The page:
Ten years ago, at the turn of the millennium, my family sat down and made a list of predictions. We predicted what the world would look like in one decade. Now, here we are, 2010. I don’t know what happened to that list. I’m sure we listed things like “there will be something called the ‘war on terror’” and “a black man will be in the White House.” In an oral culture, lists don’t exist and the past is subservient to the present, so I’ll pretend such is the case now and say that, yes, we knew this all along.
One prediciton that did make the list was that the television and the Internet would be merged. Now, we aren’t quite there yet, but the trajectory is certainly on course. (Well, even if history isn’t subservient to the present, the future still can be.)
It seems that the Internet will likely subsume everything. “The electric age,” McLuhan said in 1960, “may appear to some to turn the globe itself into a single computer.” Fifty years later, the future certainly seems subservient to that claim.
This intermingling of technologies is really like that point along a road where a two-lane highway becomes a four-lane expressway, or where a gravel road turns to asphalt. We look back and it all seems so antiquated. We look ahead and it all seems so smooth. At that moment, we see both roads as they are. We are not yet used to the paved road, but it is much more capable of delivering what we wanted. We are not yet used to the limited U-turns on a divided highway, but it certainly moves faster in either direction.
McLuhan spoke of this transition too. He spoke of the way we could see both roads in a moment of clarity before we acclimated to the new one. There have been numerous points in history when this has happened. When Greek oral culture became a literate one, Plato was writing, but he was using dialogue to structure his writing. This seems a bit strange to us today for philosophy, but he hadn’t transitioned away from oral dialogue as a format yet. Writing would eventually become a one-way conversation, a lecture, an extended speech of sorts (in oral parlance). But this transition wouldn’t happen until we thought in writing instead of speaking. (Indeed, this transition was not complete until sometime after Jane Austen, who still referred to her “dear reader.”)
The same sort of transition occurred during the Renaissance. In a BBC interview, McLuhan points this out. “When print was new, it flooded the Renaissance with medieval materials.” That is, the new printing press was publishing literature born in the old order, during a time when everything was still written by hand. I’ve heard that this was mostly the case up until the end of the 18th century. Publishing primarily consisted of old books, not new ones.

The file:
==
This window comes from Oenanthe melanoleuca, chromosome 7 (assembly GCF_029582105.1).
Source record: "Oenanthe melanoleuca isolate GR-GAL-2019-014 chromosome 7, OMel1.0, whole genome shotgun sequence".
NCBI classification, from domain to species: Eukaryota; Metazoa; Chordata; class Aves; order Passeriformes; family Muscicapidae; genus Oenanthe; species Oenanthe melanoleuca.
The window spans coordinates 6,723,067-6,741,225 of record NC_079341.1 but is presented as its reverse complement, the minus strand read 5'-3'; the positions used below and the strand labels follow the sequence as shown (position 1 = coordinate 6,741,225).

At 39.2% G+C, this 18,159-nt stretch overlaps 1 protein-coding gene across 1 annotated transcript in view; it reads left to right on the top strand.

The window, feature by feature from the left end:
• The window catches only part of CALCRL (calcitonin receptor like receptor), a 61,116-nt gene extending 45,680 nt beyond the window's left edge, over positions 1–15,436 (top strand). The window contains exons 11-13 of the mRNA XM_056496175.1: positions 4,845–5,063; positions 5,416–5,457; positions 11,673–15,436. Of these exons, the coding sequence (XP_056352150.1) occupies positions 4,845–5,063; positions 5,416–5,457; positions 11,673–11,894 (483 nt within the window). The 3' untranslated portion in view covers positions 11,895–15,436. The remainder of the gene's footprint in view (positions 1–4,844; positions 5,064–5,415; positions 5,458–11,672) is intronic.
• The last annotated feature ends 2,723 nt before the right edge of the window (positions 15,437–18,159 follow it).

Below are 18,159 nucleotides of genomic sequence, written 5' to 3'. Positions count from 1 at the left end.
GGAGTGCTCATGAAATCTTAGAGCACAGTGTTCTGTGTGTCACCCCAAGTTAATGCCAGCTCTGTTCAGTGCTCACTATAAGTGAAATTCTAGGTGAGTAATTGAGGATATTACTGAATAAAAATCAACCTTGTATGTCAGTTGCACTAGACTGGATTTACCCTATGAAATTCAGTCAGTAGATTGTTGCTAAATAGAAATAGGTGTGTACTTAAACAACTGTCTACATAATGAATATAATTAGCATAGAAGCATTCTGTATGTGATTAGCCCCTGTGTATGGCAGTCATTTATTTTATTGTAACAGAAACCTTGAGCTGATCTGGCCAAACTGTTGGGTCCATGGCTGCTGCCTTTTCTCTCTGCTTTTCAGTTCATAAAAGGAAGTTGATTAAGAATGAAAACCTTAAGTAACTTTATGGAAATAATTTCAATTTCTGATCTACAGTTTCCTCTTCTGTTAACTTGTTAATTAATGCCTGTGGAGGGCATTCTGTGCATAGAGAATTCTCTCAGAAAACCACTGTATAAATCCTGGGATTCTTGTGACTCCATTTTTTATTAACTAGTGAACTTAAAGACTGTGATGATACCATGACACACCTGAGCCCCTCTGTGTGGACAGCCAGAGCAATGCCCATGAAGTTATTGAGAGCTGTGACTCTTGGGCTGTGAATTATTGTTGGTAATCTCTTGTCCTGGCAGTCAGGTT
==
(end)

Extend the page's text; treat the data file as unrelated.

And again, “when the mechanical technology and later on the industrial was new, it surrounded the old agrarian world.” I was reflecting with a friend recently about how at one time, the family business was primarily farming. And as a family business, every able hand was put to work. This meant 6-, 8-, and 10-year-olds would be in the fields working alongside their parents and siblings.
Thus, when the industrial revolution transformed the agrarian economy, the idea of having children working in factories made sense. But once this transition had been made and there was enough distance to divorce child labor from the family farm, people like Dickens saw it in a new light. It was an injustice.
These same sorts of transitions occurred from radio to television, where the radio variety show was put on TV. Then at some point, people realized, “We can do way more than have a televised variety show!”
And in the same way, we’re in a similar transition now, as TV gives way to the Internet. And even more as the Internet gives way to new mobile technology. We have things like blogging and Facebook and Twitter and Youtube, where we do all the things we did before the Internet, but now we do them on the Internet. But at some point not too long from now—maybe just another decade—we’ll be far enough down the information superhighway that we’ll look around and say, “We can do way more than watch TV on the Internet!” It will be gradual, and it will make sense to many when we get there. And it will seem like the past is subservient to the present, and we’ll wonder why we ever had it any other way.